Public Educators Speak for Themselves

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Commentary
critical of public education floods conservative and libertarian
websites. In a recent article, I gave educators a chance to speak
for themselves, in a sense, by providing information that public
university education departments present to the public and to prospective
students. I also related my own classroom experiences with education
specialists. Articles by Thomas Sowell and others, and by me, tend
to relate such facts as they are understood by those of us outside
the profession. While this is necessary, missing from the usual
fare is a study how things appear from the inside. Here, then, are
some problems with public education as experienced by teachers in
public schools:

Every
public schoolteacher faces two primary obstacles to educating students:
social promotion policies and uninvolved parents. In Alabama, for
example, a student is to be promoted if he fails "only"
math or reading and one other course. Thus, a student who can get
(mostly) passing grades in math and other subjects, but is known
to the teacher to be unable to read, must be promoted. The teacher
has no choice in this. A result of such policies is that regardless
of whether a given teacher derives immense satisfaction from successfully
educating students, a sixth-grade teacher who inherits a student
who cannot read is almost hopelessly hamstrung. (To be fair, Alabama
is trying to reform their social-promotion policies right now.)

As
for uninvolved parents, what is there to say? There is no excuse:
While 74% of impoverished households ("impoverished" per
government classification) in the United States own VCRs, and the
average new VCR sells for around $140, the average children's book
at a garage sale goes for about 25 cents. I have friends who troll
garage sales finding books for their toddlers, so I know it can
be done. Combine this with two other data: Reading is the most important
learning skill at any age; and the typical improverished child shows
up for first grade unable to read. While many critics, myself included,
like to find fault in government nannying – and there is plenty of
government fault to find – parents must share responsibility.

Teachers
outside Alabama face other obstacles, among them lack of administrative
support for discipline and forced inculcation of statist politics
and permissive – sometimes deviant – moral codes that many teachers
find repugnant. While teachers around the nation tend to enjoy guaranteed
job tenure divorced from quality of performance, a condition unheard
of anywhere outside the profession, teachers tell me that opposing
the school system's official moral or political stance is almost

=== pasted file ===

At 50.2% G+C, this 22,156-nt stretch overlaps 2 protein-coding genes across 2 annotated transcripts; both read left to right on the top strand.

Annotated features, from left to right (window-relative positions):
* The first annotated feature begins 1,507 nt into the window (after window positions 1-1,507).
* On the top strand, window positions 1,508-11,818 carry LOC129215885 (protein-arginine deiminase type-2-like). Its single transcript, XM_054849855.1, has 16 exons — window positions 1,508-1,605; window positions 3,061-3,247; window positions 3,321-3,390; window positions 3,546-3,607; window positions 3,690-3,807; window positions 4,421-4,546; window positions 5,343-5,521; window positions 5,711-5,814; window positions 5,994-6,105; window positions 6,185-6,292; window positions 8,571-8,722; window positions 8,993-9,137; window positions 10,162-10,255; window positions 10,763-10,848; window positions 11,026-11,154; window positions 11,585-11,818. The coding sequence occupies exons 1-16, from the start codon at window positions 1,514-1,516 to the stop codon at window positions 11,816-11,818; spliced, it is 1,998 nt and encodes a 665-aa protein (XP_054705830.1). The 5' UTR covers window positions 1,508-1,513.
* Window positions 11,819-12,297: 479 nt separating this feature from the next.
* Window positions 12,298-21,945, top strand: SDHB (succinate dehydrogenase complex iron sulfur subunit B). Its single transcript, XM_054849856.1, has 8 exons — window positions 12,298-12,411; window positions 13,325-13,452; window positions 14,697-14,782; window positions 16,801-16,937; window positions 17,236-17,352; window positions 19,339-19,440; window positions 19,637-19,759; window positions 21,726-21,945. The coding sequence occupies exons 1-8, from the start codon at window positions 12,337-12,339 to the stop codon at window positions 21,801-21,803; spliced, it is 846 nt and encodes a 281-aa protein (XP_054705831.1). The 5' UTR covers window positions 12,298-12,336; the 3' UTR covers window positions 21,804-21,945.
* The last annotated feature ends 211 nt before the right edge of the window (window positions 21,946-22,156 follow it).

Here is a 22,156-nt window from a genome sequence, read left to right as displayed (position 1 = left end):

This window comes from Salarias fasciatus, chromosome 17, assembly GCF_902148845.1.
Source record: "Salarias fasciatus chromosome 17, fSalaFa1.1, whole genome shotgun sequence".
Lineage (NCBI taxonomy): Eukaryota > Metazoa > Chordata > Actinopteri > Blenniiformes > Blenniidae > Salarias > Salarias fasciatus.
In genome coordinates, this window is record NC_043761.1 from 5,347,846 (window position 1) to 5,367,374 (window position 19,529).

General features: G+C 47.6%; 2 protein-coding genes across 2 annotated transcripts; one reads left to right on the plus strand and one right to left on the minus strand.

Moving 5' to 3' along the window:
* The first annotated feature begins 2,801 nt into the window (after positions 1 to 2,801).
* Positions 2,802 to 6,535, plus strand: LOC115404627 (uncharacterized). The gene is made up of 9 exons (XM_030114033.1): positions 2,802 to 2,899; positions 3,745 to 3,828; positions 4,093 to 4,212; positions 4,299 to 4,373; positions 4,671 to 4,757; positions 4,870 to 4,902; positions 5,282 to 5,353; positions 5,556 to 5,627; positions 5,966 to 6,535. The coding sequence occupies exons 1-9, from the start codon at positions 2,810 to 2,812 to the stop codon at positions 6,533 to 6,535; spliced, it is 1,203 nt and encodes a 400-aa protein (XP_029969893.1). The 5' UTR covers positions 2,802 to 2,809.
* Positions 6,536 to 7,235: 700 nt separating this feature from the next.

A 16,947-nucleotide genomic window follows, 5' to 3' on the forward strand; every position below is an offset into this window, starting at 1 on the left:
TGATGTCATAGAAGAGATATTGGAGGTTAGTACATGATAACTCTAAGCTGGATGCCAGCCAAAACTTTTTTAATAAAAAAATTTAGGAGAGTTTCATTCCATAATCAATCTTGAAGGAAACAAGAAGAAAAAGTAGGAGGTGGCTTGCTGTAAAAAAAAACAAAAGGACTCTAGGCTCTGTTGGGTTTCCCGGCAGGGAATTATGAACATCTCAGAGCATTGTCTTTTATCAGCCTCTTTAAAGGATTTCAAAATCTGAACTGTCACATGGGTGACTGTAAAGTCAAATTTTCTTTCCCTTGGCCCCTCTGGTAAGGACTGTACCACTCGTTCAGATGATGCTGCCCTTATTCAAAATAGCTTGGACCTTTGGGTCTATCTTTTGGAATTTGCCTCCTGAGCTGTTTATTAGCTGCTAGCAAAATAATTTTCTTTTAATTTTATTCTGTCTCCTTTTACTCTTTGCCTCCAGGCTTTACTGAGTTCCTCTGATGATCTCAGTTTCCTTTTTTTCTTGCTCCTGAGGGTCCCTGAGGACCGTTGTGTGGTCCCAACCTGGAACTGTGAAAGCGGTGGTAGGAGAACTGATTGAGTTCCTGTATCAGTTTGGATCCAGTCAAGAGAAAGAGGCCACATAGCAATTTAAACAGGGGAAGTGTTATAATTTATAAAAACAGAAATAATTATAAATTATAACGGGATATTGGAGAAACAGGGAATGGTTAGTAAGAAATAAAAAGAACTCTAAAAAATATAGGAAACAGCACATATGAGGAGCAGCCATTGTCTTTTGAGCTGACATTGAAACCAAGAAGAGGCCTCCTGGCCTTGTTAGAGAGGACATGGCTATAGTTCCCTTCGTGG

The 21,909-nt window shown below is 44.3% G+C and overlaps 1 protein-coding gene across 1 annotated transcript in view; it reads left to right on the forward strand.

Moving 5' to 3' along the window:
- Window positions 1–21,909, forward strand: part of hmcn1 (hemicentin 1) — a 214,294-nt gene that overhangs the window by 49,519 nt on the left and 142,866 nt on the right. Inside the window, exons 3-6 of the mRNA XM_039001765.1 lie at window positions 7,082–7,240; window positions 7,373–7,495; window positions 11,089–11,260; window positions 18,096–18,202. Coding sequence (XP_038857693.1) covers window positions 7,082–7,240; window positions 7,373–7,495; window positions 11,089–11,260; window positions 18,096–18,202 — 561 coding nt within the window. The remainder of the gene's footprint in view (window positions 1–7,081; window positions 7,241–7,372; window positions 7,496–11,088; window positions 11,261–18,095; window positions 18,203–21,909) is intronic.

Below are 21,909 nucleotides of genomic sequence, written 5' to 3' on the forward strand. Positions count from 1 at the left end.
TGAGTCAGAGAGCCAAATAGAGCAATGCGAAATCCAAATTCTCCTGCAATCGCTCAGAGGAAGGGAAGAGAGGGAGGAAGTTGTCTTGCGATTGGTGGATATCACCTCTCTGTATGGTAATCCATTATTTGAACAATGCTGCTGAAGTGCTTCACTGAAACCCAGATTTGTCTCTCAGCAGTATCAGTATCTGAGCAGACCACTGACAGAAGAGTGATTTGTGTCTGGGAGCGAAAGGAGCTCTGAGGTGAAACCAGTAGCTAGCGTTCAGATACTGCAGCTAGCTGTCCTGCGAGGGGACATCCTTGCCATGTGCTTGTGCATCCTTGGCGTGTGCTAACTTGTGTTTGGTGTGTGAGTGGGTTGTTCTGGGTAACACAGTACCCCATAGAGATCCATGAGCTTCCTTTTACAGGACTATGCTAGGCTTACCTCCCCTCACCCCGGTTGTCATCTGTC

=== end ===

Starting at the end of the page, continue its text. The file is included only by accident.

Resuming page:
the only thing a teacher can do to get fired.

Additionally,
teachers face unique obstacles just to get hired in the first place.
They endure being taught psychological education theories that are
often no more than politically correct psychobabble; they must satisfy
their professors that they "understand and are sufficiently
committed to" the profession, according to some public university
catalogs (which can mean whatever the professors want it to mean – usually
that the student is sufficiently liberal); and they must have the
proper degree from an approved institution. Further, they have to
remember the psychobabble long enough to reproduce it on a certification
exam. Unless they leap all these hurdles, they don't get a job.
The end result of this process, of course, is well documented: The
strongest students usually get disgusted early and flee from education
programs, leaving behind the ones generally most susceptible to
the psychobabble and weakest with regard to the subject matter they'll
be teaching.

Certainly
there are intelligent public schoolteachers, and many of those wish
they could do more, such as changing policies, to make public education
effective. So far, I have been speaking in left-handed defense of
the teachers, but there is more to be said even when seeing things
from their perspective. Most startling is that in many states, 40%
and more of public schoolteachers send their own children to private
schools. This shows these teachers are fully aware of the failure
of public schools, more so because private schools cost money and
public schoolteachers usually are not highly paid.

Thus,
even taking into account the factors making it difficult for them
to do their jobs well, public schoolteachers must bear significant
moral culpability: If 40% of the teachers in a state or county system
were unified and vocal in their resistance to the most damaging
policies, they could not help but have an effect. If 40% or more
of the teachers in a given district let it be known that they would
not vote the teachers' union party line in local elections, there
would be change. But don't hold your breath waiting for that to
happen.

As
long as teachers face all these obstacles, and as long as the informed
and conscientious ones abdicate their responsibility to improve
the system, the solution for those of us who care remains the same:

Home
school your children.

March
16, 2001

Brad
Edmonds, Doctor of Musical Arts, is a banker in Alabama.

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